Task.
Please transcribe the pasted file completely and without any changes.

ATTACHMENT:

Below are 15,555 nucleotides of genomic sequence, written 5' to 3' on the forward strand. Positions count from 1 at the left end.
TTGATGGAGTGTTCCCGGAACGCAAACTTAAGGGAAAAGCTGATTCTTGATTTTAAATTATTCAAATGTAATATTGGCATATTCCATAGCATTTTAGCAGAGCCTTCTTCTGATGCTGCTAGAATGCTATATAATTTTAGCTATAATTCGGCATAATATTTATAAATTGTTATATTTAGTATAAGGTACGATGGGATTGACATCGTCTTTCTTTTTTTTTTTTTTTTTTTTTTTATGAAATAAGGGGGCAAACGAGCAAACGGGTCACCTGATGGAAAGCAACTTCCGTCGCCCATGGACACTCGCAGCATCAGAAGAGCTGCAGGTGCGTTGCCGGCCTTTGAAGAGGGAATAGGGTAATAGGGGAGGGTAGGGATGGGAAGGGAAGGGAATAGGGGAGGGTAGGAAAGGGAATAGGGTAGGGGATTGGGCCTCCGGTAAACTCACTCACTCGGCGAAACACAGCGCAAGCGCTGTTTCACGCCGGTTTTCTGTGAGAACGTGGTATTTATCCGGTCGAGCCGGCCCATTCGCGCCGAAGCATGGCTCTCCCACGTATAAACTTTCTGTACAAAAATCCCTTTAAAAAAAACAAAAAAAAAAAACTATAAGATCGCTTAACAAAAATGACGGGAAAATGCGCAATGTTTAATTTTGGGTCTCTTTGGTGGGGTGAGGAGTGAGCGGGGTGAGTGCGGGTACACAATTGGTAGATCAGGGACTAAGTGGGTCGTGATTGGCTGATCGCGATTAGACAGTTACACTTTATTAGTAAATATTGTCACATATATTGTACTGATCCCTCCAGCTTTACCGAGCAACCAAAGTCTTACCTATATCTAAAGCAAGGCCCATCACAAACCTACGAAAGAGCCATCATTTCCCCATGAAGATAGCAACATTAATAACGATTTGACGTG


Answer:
Below are 15,555 nucleotides of genomic sequence, written 5' to 3' on the forward strand. Positions count from 1 at the left end.
TTGATGGAGTGTTCCCGGAACGCAAACTTAAGGGAAAAGCTGATTCTTGATTTTAAATTATTCAAATGTAATATTGGCATATTCCATAGCATTTTAGCAGAGCCTTCTTCTGATGCTGCTAGAATGCTATATAATTTTAGCTATAATTCGGCATAATATTTATAAATTGTTATATTTAGTATAAGGTACGATGGGATTGACATCGTCTTTCTTTTTTTTTTTTTTTTTTTTTTTATGAAATAAGGGGGCAAACGAGCAAACGGGTCACCTGATGGAAAGCAACTTCCGTCGCCCATGGACACTCGCAGCATCAGAAGAGCTGCAGGTGCGTTGCCGGCCTTTGAAGAGGGAATAGGGTAATAGGGGAGGGTAGGGATGGGAAGGGAAGGGAATAGGGGAGGGTAGGAAAGGGAATAGGGTAGGGGATTGGGCCTCCGGTAAACTCACTCACTCGGCGAAACACAGCGCAAGCGCTGTTTCACGCCGGTTTTCTGTGAGAACGTGGTATTTATCCGGTCGAGCCGGCCCATTCGCGCCGAAGCATGGCTCTCCCACGTATAAACTTTCTGTACAAAAATCCCTTTAAAAAAAACAAAAAAAAAAAACTATAAGATCGCTTAACAAAAATGACGGGAAAATGCGCAATGTTTAATTTTGGGTCTCTTTGGTGGGGTGAGGAGTGAGCGGGGTGAGTGCGGGTACACAATTGGTAGATCAGGGACTAAGTGGGTCGTGATTGGCTGATCGCGATTAGACAGTTACACTTTATTAGTAAATATTGTCACATATATTGTACTGATCCCTCCAGCTTTACCGAGCAACCAAAGTCTTACCTATATCTAAAGCAAGGCCCATCACAAACCTACGAAAGAGCCATCATTTCCCCATGAAGATAGCAACATTAATAACGATTTGACGTG